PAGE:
September 12, 2014
DALLAS (SMU) – SMU broke ground Sept. 12 for Harold Clark Simmons Hall, the second building for the Annette Caldwell Simmons School of Education and Human Development.
The ceremony followed a gift of $25 million from Annette Caldwell Simmons and Harold C. Simmons in February 2013 to fund the new building and support three new endowed academic positions. The new facility will be named in honor of Mr. Simmons, at Mrs. Simmons’ request.
“This new building will support the growing impact and leadership of the Annette Caldwell Simmons School of Education and Human Development. The Simmons School excels in research productivity and innovative programs that have direct application to the critical education needs in our community and beyond,” said SMU President R. Gerald Turner. “The generosity of Harold and Annette Simmons reflects their wisdom and foresight in supporting programs that expand human potential and achievement. We are grateful to them for enabling us to increase student and faculty achievement in the school.”
Situated on the SMU campus along Airline Drive, Harold Clark Simmons Hall will be a three-story, 40,000-square-foot academic building that will be home to the Budd Center for Involving Communities in Education, the Teacher Development Studio and the Department of Teaching and Learning. The facility also will include classrooms, labs, faculty and administrative offices and conference rooms to meet the expanding program needs of the school. Completion is scheduled for late 2015.
“One dean should not have this much fun,” said David J. Chard, Leon Simmons Endowed Dean of the Simmons School, noting that in the space of a very short time, he has been privileged to break ground on two buildings made possible by Harold and Annette Simmons.
On Sept. 12 SMU broke ground on Harold Clark Simmons Hall. From left are: Brad Cheves, vice president for Development and External Affairs; Miriam Ortiz, Ph.D. student who gave the invocation; R. Gerald Turner, SMU president; Mrs. Simmons, donor; David Chard, Simmons School dean; and Mike Boone, chair of the SMU Board of Trustees.
“Harold C. Simmons Hall represents a generous commitment to the teachers and children of our region,” Chard added. “It will enable the Simmons School to help teachers optimize their impact on children's education. It will also serve as the hub of our community-based programs, allowing us to expand our understanding of the relationship between schools and the communities they serve.”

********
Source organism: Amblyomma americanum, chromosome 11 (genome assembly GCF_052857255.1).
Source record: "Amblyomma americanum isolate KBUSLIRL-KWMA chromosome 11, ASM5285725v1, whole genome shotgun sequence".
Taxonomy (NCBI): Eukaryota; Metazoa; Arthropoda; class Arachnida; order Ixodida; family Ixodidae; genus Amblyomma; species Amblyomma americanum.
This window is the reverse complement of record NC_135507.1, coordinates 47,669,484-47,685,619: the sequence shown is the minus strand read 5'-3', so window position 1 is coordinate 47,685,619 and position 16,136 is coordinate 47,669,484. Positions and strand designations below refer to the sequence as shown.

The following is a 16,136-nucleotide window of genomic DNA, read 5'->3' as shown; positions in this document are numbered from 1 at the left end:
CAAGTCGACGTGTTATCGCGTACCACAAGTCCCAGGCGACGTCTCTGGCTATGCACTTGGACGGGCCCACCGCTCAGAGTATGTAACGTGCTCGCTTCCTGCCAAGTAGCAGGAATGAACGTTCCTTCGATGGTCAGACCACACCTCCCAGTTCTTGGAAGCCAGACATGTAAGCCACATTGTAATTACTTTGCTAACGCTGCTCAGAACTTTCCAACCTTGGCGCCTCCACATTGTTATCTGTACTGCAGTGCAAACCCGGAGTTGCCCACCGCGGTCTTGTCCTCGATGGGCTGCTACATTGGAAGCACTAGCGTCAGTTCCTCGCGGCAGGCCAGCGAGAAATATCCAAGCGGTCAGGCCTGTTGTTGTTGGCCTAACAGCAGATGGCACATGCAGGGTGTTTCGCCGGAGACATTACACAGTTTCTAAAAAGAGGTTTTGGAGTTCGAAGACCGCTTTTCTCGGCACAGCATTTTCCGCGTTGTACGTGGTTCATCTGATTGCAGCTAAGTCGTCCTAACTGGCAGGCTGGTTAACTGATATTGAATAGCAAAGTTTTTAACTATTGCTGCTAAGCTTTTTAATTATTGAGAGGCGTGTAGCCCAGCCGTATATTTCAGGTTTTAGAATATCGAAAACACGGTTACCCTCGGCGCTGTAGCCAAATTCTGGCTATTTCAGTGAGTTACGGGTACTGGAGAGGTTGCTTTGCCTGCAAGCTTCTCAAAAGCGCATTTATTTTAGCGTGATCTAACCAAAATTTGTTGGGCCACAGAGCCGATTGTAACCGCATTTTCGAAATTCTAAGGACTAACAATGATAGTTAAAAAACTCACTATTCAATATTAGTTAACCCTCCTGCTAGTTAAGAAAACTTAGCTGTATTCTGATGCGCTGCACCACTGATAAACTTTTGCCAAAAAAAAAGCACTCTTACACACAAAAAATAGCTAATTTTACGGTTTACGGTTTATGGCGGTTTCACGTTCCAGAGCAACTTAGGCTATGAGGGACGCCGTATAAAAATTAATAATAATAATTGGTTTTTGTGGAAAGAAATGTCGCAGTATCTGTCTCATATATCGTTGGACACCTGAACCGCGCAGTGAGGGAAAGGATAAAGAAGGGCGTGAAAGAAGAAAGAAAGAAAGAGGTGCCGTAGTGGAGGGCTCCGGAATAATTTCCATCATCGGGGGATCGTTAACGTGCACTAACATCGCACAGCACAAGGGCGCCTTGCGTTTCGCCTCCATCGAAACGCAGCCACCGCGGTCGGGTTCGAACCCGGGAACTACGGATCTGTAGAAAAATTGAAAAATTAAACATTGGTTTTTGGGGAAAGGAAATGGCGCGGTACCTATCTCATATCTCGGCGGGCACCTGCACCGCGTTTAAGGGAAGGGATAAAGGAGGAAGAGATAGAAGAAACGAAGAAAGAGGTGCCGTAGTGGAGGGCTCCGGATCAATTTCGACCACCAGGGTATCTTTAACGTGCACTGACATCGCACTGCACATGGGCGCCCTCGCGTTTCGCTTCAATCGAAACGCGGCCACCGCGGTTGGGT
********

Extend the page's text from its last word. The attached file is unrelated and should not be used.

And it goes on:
In 2007 Harold and Annette Simmons made a historic $20 million gift to SMU, which established endowments for the school and provided funding for the school’s first new building, Annette Caldwell Simmons Hall. The gift created an endowed graduate fellowship fund and an endowed deanship and faculty recruitment fund, both of which honored Mr. Simmons’ parents, who were educators in Golden, Texas. In recognition of their commitment, SMU named the school the Annette Caldwell Simmons School of Education and Human Development.
Their combined gifts of $45 million to the school make Harold and Annette Simmons’ commitment among the largest to SMU’s Second Century Campaign, also making them among the most generous donors in SMU’s 100-year history. Previous gifts include the endowment of four President’s Scholars and the creation of the Simmons Distinguished Professorship in Marketing in the Cox School of Business.
“The innovative programs of the Simmons School, including those to be housed in the new Harold Clark Simmons Hall, have the potential to influence the direction of American education,” said Paul W. Ludden, SMU provost and vice president for academic affairs. “They are also examples of the kind of intellectual capital that SMU is increasingly able to provide for the region and the nation.”
“We were a collection of unrelated programs,” Dean Chard said to Mrs. Simmons. “The seeds you and Harold planted have (allowed the Simmons School to become) a force for change.”
Mrs. Simmons earned a B.S. degree in elementary education from SMU in 1957 and later taught first, second and third grades at Maple Lawn Elementary School in Dallas and at Clark Field, a U.S. air base in the Philippines. Mrs. Simmons is a former member of the board of the SMU Tate Distinguished Lecture Series and has been active in numerous other SMU programs and civic activities.
Coverage by WFAA News and CBS 11 News
The late Mr. Simmons was founder, chair and CEO of Contran Corporation, a holding company with interests in several industries. He is a former member of the executive boards of Cox School of Business and Dedman College of Humanities and Sciences. His relationship with SMU began in 1961 when he bought a small drugstore near the campus, Simmons University Drug. The enterprise eventually expanded to 100 stores. He sold the chain in 1973, and it later became Eckerd Drugs.